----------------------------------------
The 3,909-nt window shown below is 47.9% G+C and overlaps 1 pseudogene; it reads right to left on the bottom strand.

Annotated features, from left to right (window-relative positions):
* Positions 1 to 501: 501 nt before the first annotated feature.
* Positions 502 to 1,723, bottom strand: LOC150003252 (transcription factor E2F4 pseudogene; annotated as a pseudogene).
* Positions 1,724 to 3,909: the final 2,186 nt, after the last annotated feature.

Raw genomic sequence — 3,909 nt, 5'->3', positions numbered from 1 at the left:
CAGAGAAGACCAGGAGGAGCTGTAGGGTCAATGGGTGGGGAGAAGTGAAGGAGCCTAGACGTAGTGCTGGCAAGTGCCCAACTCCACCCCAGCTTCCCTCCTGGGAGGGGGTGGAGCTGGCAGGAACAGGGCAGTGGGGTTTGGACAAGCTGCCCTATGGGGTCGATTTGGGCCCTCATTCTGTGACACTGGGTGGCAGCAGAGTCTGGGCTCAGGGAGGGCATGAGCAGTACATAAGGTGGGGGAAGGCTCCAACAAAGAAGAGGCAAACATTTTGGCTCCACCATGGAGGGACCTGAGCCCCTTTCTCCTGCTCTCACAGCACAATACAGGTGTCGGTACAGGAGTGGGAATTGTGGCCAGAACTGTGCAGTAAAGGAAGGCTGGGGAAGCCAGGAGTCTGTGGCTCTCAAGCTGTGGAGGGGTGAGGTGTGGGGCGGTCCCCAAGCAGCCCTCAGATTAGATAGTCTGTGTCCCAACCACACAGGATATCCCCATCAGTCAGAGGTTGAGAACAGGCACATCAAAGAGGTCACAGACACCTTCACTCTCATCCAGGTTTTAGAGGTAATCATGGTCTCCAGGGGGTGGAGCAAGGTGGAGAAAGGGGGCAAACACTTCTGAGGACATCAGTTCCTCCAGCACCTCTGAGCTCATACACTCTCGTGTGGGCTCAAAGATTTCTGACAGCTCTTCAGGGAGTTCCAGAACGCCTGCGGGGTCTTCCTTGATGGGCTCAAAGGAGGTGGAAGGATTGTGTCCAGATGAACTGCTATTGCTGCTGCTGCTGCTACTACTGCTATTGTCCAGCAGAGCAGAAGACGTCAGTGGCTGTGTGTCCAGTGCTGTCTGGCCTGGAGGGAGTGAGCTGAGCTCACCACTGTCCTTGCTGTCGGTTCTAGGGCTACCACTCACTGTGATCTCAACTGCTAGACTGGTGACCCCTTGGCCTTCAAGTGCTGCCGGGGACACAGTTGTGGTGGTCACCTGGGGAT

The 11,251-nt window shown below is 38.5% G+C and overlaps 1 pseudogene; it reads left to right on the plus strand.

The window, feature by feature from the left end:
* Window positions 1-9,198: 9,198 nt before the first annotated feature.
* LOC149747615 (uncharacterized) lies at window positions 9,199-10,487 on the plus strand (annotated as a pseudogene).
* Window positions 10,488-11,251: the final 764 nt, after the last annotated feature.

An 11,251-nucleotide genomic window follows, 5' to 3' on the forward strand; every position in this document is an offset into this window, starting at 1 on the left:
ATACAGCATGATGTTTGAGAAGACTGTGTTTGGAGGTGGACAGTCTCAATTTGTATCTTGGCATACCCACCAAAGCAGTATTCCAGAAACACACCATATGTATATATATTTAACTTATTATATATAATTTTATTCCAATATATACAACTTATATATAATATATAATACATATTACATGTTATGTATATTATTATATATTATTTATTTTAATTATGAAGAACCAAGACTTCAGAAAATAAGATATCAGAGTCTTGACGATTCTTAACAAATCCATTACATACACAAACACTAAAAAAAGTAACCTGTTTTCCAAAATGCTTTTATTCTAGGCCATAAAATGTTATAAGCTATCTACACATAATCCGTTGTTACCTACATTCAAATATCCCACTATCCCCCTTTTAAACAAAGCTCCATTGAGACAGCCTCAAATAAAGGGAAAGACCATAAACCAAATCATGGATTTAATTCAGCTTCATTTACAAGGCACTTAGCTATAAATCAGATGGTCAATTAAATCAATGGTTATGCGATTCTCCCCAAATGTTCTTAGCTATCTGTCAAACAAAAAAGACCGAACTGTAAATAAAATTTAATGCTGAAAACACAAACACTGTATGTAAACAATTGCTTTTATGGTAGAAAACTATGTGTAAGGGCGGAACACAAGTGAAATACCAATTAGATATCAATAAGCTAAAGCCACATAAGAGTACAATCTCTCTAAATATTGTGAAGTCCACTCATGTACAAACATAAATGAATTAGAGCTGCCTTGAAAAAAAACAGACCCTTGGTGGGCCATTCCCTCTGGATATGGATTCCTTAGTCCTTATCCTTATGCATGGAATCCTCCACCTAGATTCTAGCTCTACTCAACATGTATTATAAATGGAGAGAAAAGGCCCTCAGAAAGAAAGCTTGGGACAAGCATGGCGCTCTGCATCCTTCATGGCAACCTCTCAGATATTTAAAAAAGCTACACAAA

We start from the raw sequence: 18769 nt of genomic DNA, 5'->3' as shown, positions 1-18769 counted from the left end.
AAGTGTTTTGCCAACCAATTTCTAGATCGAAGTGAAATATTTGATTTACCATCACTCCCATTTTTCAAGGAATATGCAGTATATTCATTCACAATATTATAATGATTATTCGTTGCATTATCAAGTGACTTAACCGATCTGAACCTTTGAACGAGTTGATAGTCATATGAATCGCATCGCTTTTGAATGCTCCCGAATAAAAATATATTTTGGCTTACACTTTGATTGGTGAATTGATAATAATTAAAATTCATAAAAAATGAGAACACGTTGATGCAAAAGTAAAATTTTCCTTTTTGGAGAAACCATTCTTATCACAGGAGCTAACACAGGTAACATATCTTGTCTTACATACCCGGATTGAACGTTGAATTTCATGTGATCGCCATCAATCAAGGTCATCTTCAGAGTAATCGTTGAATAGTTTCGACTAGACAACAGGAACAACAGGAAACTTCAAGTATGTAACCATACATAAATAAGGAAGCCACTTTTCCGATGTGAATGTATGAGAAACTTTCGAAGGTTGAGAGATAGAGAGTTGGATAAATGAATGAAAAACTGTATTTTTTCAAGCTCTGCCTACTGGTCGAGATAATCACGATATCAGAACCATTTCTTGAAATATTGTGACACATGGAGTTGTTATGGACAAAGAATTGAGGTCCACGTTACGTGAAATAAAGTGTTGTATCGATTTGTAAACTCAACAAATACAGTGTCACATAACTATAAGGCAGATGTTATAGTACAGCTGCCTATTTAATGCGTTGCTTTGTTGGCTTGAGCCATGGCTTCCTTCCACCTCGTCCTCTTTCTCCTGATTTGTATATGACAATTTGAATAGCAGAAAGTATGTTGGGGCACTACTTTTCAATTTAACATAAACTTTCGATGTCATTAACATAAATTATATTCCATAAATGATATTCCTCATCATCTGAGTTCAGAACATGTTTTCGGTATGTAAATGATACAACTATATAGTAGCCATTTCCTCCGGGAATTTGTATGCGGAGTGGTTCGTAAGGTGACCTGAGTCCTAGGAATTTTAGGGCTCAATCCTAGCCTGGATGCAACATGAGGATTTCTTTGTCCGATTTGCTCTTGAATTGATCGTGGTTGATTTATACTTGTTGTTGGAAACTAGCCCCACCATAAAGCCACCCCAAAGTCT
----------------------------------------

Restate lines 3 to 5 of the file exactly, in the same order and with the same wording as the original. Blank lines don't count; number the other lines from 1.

* Positions 1 to 501: 501 nt before the first annotated feature.
* Positions 502 to 1,723, bottom strand: LOC150003252 (transcription factor E2F4 pseudogene; annotated as a pseudogene).
* Positions 1,724 to 3,909: the final 2,186 nt, after the last annotated feature.